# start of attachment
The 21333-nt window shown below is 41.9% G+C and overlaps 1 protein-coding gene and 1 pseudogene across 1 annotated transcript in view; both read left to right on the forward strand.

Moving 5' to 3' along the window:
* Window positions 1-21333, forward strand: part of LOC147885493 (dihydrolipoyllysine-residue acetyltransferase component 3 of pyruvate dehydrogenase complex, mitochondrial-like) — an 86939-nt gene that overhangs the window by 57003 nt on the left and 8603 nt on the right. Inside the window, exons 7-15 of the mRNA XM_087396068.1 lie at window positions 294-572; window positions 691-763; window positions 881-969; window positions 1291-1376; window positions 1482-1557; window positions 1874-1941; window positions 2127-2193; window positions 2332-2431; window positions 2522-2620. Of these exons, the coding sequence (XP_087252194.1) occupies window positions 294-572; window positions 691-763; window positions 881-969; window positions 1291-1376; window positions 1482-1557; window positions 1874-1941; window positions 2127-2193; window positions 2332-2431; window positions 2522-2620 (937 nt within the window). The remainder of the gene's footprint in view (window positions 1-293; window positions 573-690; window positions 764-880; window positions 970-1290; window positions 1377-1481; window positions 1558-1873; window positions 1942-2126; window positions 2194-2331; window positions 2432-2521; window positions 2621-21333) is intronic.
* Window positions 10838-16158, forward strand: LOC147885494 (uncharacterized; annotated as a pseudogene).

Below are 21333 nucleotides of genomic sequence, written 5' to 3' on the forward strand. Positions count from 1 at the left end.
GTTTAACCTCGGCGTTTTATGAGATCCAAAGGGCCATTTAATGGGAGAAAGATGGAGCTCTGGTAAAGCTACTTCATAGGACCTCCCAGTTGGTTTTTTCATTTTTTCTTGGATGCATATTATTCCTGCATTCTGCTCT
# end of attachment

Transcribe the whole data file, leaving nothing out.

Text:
The 21333-nt window shown below is 41.9% G+C and overlaps 1 protein-coding gene and 1 pseudogene across 1 annotated transcript in view; both read left to right on the forward strand.

Moving 5' to 3' along the window:
* Window positions 1-21333, forward strand: part of LOC147885493 (dihydrolipoyllysine-residue acetyltransferase component 3 of pyruvate dehydrogenase complex, mitochondrial-like) — an 86939-nt gene that overhangs the window by 57003 nt on the left and 8603 nt on the right. Inside the window, exons 7-15 of the mRNA XM_087396068.1 lie at window positions 294-572; window positions 691-763; window positions 881-969; window positions 1291-1376; window positions 1482-1557; window positions 1874-1941; window positions 2127-2193; window positions 2332-2431; window positions 2522-2620. Of these exons, the coding sequence (XP_087252194.1) occupies window positions 294-572; window positions 691-763; window positions 881-969; window positions 1291-1376; window positions 1482-1557; window positions 1874-1941; window positions 2127-2193; window positions 2332-2431; window positions 2522-2620 (937 nt within the window). The remainder of the gene's footprint in view (window positions 1-293; window positions 573-690; window positions 764-880; window positions 970-1290; window positions 1377-1481; window positions 1558-1873; window positions 1942-2126; window positions 2194-2331; window positions 2432-2521; window positions 2621-21333) is intronic.
* Window positions 10838-16158, forward strand: LOC147885494 (uncharacterized; annotated as a pseudogene).

Below are 21333 nucleotides of genomic sequence, written 5' to 3' on the forward strand. Positions count from 1 at the left end.
GTTTAACCTCGGCGTTTTATGAGATCCAAAGGGCCATTTAATGGGAGAAAGATGGAGCTCTGGTAAAGCTACTTCATAGGACCTCCCAGTTGGTTTTTTCATTTTTTCTTGGATGCATATTATTCCTGCATTCTGCTCT